Also, keep in mind the economic impact of a fee hunting organization. Again I will use the Cannonball Company as an organization familiar to many people. According to a Bismarck Tribune article last May 20 the Company brought in close to $300,000. That means that it is an industry that brings in almost $1000 per person in the town. That would be the proportionally equivalent of a Bismarck/Mandan industry bringing in over $50 million. What area wouldn't love to have that kind of influx of money.

My point is that I understand the frustration felt by good sportsmen about their inability to gain access to the best land. These are valid complaints. However, all that is currently being done is battle lines are being drawn by sportsmen who want to be able to do whatever they want and wherever they want. These bad apples are ruining it for everyone. While most landowners are pleased with the influx of money, their main benefit from fee hunting is that it shows the value of their land (not great farmland in many cases) and eliminates the trouble of an endless line of hunters in the first couple of weeks of the season.

From someone who lives in SW ND and works with landowners frequently, the best strategy for sportsmen at this time is to:

1. Contact the landowner early, in February and March if possible. Not on opening day!!!

2. Be prepared to offer something. Maybe time in the summer away from pheasant season, maybe a share in the kill, service that you alone are qualified to offer...something other than the honor of having you hunt on their land.

3. Try to forge a relationship. Send a christmas card or a box of chocolates at New Years. Something to indicate that you value them for more than the land.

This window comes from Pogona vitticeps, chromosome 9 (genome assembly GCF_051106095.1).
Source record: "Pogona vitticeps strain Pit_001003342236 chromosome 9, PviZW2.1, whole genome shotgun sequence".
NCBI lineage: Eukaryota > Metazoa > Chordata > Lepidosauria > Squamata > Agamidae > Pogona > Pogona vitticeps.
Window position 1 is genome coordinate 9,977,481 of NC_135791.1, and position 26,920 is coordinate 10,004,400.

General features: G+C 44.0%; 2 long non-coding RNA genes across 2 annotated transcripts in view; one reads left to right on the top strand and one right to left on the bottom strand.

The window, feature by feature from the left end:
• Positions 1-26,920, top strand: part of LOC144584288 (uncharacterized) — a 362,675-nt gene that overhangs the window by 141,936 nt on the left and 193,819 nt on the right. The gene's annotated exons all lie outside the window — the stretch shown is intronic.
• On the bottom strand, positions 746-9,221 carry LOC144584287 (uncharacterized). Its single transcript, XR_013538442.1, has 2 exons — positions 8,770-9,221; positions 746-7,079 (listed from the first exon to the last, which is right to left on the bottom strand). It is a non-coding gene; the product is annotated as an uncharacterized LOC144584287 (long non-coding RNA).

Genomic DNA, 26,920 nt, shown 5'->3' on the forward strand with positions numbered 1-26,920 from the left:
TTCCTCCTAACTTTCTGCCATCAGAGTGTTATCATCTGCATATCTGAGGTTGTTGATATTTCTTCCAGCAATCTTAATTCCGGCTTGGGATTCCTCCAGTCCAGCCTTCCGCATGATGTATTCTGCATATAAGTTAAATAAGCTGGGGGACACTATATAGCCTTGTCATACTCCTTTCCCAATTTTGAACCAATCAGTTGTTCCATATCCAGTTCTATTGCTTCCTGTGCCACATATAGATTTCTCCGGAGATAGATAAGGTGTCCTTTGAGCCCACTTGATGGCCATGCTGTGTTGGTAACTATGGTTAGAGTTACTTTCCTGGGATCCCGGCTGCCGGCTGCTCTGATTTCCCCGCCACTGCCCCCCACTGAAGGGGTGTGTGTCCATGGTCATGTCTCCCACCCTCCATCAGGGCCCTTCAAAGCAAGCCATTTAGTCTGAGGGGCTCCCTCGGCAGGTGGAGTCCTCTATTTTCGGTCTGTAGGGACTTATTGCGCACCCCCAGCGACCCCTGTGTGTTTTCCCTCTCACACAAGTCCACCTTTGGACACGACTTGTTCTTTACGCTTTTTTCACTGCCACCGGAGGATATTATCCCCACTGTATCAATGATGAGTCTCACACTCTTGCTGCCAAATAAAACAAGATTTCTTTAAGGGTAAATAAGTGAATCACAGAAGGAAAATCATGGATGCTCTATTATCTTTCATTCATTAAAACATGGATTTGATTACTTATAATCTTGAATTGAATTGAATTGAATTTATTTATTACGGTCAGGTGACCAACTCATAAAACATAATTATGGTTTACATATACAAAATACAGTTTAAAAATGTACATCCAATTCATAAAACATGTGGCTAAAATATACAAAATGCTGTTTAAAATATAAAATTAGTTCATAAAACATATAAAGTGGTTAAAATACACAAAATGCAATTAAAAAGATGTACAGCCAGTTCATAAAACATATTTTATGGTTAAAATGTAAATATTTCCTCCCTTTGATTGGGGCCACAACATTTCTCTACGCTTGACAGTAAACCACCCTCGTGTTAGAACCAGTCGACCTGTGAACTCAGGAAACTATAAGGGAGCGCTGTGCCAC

4. And I know the "good hunters" already know this, but "no means no." The landowner does not have to justify keeping his land empty. Maybe he wants to hunt. Maybe he has promised it to family/friends. Do not go onto their land despite their objection. Actions like these are what brought on the access problem.
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I feel that it is unfair to simply dismiss the thoughts of land-owners when it comes to hunting on their land. The incidents I refer to have been told to me first hand by land-owners and not as recollections of what has happened to other people in the distant past, but as recently as that (or previous) hunting seasons. Whether you believe it or not, this is the view held by many landowners who are restricting access to their land, and some of it is great hunting land.

I have tried to propose solutions. I am sorry if they are in contradiction to the common view held by those on this site, but I am simply addressing the questions asked. The fact is that the landowners that are restricting access to their land are not doing it as a political statement ("I don't like hunters,") nor as a strictly financial decision. My previous post referred to other things that restrict access as much or more than "money."

First of all, a lot of this land was posted "No Hunting" even before there was any fee-hunting in this part of the country. Also, fee-hunting does offer the land-owner some sense that his land is valued (in an abstract as well as concrete sense).

Talking to one land-owner he said that opening day was like getting 50 telemarketer calls. While most (if not all) hunters do not mean to be an inconvenience when asking to hunt the fact is that each time the land-owner is interrupted from what he is doing when in his mind he has already made his intentions clear by posting his land. My proposed solution is for hunters to contact the land-owner early and be prepared to show the land-owner some advantage to him/her of letting you hunt on their land. Because, trust me, as soon as they see the hunter orange approaching their door on opening, they are taking a breath to say "no."

As for "pay to hunt" being run by "greedy/questionable (ethics) folks" the fact is that in this part of the state they are run by people that the land-owner knows and trusts. That fact, more than a dangled check, is the reason for their popularity among some land-owners. My question is, what is questionable about their ethics in charging for access to land they control (by permission of the land-owner)

I am afraid that until the needs of the land-owners are addressed, there will be problems gaining access to their commodity. I am all for hunters hunting, but I think it needs to be more symbiotic and agreed on by both sides. Only then will "No Hunting" signs start to come down.

[ This Message was edited by: westerner on 2002-03-21 11:23 ]